Results of the Los Angeles Times Book Prize in the year 1994.
Gary Gilmore, the infamous murderer immortalized by Norman Mailer in The Executioner’s Song, campaigned for his own death and was executed by firing squad in 1977. Writer Mikal Gilmore is his younger brother. In Shot in the Heart, he tells the stunning story of their wildly dysfunctional family: their mother, a blacksheep daughter of unforgiving Mormon farmers; their father, a drunk, thief, and con man. It was a family destroyed by a multigenerational history of child abuse, alcoholism, crime, adultery, and murder. Mikal, burdened with the guilt of being his father’s favorite and the shame of being Gary’s brother, gracefully and painfully relates a murder tale “from inside the house where murder is born… a house that, in some ways, [he has] never been able to leave.” Shot in the Heart is the history of an American family inextricably tied up with violence, and the story of how the children of this family committed murder and murdered themselves in payment for a long lineage of ruin. Haunting, harrowing, and profoundly affecting, Shot in the Heart exposes and explores a dark vein of American life that most of us would rather ignore. It is a book that will leave no reader unchanged.
Brian Keenan’s release from captivity was the first ray of hope for those hostages held in the Middle East. He describes the plight of his fellow hostages with first-hand knowledge. The language he uses reflects his past efforts as a poet in describing the pain and claustrophobia of imprisonment.
“Up to this year I have always felt that I had no particular call to meddle with this subject….But I feel now that the time is come when even a woman or a child who can speak a word for freedom and humanity is bound to speak.” Thus did Harriet Beecher Stowe announce her decision to begin work on what would become one of the most influential novels ever written. The subject she had hesitated to “meddle with” was slavery, and the novel, of course, was Uncle Tom’s Cabin. Still debated today for its portrayal of African Americans and its unresolved place in the literary canon, Stowe’s best-known work was first published in weekly installments from June 5, 1851 to April 1, 1852. It caused such a stir in both the North and South, and even in Great Britain, that when Stowe met President Lincoln in 1862 he is said to have greeted her with the words, “So you are the little woman who wrote the book that created this great war!” …[more]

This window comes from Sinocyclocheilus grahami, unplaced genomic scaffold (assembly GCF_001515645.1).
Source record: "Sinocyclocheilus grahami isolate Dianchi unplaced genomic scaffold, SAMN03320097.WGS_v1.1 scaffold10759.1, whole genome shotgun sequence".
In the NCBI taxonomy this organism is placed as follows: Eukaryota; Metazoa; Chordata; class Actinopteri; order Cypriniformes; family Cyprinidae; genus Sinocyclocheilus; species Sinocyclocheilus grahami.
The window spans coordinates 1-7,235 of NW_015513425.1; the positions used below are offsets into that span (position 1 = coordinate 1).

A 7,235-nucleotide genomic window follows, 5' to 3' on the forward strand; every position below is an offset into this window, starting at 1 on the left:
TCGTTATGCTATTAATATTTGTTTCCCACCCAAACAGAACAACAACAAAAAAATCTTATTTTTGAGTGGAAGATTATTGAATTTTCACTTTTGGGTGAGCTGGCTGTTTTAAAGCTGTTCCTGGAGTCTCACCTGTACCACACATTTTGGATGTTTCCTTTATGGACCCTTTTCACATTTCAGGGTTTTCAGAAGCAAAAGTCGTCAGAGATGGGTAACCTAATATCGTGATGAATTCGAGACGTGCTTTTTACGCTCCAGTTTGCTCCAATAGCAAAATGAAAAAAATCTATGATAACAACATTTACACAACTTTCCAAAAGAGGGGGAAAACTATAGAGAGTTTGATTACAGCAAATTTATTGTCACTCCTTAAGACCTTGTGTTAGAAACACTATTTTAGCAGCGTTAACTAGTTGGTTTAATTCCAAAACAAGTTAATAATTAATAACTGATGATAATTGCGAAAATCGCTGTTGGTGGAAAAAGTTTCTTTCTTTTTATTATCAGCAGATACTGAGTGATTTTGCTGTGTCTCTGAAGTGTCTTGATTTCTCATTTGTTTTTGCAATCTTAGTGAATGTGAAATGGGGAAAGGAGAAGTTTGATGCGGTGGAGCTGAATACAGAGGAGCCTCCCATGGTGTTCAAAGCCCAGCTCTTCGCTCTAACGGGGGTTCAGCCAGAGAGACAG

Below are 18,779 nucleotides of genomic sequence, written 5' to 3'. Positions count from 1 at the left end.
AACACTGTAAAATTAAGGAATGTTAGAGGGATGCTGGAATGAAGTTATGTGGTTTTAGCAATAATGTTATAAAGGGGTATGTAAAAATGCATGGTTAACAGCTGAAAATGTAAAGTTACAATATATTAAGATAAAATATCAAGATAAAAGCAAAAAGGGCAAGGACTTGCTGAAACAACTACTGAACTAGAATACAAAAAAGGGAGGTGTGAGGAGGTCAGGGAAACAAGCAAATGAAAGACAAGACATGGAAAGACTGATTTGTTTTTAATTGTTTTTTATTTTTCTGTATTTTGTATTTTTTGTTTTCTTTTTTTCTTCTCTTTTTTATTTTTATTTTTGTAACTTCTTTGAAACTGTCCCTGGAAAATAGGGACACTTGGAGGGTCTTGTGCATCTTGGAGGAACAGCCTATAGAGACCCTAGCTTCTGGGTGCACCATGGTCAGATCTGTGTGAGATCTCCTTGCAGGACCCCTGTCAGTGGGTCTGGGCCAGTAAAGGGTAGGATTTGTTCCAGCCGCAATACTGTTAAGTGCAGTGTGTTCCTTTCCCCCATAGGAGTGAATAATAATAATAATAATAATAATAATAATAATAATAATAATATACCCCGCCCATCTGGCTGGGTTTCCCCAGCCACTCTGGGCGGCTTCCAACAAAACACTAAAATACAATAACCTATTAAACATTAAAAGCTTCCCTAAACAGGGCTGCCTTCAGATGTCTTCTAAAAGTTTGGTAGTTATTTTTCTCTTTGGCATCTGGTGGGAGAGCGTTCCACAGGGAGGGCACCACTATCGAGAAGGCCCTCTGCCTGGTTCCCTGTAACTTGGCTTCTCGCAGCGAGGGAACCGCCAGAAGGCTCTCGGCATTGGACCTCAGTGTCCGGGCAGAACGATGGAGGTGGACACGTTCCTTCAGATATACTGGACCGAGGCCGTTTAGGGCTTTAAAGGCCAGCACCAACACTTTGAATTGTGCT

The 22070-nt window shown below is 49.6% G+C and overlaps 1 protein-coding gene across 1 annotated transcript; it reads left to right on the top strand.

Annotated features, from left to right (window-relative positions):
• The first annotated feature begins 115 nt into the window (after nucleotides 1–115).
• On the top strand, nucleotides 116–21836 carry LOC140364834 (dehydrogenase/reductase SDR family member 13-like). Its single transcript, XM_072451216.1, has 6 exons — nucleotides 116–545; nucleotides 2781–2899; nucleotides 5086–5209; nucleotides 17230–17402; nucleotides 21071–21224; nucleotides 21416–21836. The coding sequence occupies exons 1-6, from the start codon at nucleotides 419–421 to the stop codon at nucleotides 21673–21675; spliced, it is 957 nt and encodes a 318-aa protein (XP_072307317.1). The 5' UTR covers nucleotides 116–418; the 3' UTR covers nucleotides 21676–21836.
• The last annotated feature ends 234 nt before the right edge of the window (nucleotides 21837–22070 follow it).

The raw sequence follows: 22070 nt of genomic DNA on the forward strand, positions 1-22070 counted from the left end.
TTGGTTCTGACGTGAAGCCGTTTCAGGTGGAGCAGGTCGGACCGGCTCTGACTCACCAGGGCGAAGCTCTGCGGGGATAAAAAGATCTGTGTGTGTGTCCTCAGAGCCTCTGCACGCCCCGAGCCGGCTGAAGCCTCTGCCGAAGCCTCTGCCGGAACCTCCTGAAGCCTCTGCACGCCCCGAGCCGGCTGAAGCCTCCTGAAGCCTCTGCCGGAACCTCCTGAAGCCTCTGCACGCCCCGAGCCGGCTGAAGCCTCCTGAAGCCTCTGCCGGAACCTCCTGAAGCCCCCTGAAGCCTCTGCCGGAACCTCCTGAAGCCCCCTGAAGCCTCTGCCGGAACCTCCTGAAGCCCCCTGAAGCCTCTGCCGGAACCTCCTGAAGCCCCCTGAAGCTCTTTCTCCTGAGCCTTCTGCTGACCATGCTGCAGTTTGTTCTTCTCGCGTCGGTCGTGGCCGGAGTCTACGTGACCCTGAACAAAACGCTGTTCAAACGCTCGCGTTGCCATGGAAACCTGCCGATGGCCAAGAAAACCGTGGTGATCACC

A masterful, moving account of the life and work of one of the great judges of the twentieth century, whose work has left a profound mark on our legal, intellectual, and social landscape. The greatest judge never to be appointed to the Supreme Court, Learned Hand is widely considered the peer of Justices Holmes, Brandeis, and Cardozo. In his more than fifty years on the bench, he left an unequaled legacy of lastingly influential writings.
This distinctive biography goes well beyond Hand’s official work, however, to depict both a complex human being and the times in which he lived. The first to draw on the enormous collection of the judge’s private papers, the eminent constitutional scholar Gerald Gunther vividly portrays a public man consumed by private doubts. Gunther’s lively account moves from Hand’s childhood in a formidable (and anxiety-producing) family of lawyers to his years at Harvard as a studious outsider, his frustrating…[more]
Auguste Rodin—the most famous artist in the world at the turn of the twentieth century—led a life as sensational and intense as the great sculptures he created. In this major reinterpretation of Rodin’s life and times, the accomplished Rodin scholar Ruth Butler draws for the first time on closely guarded archives and letters to disentangle the facts of this legendary artist’s life from the many myths that have grown up around him. Lavishly illustrated, the book also provides new interpretations of the motivations, execution, and reception of Rodin’s extraordinary artistic creations.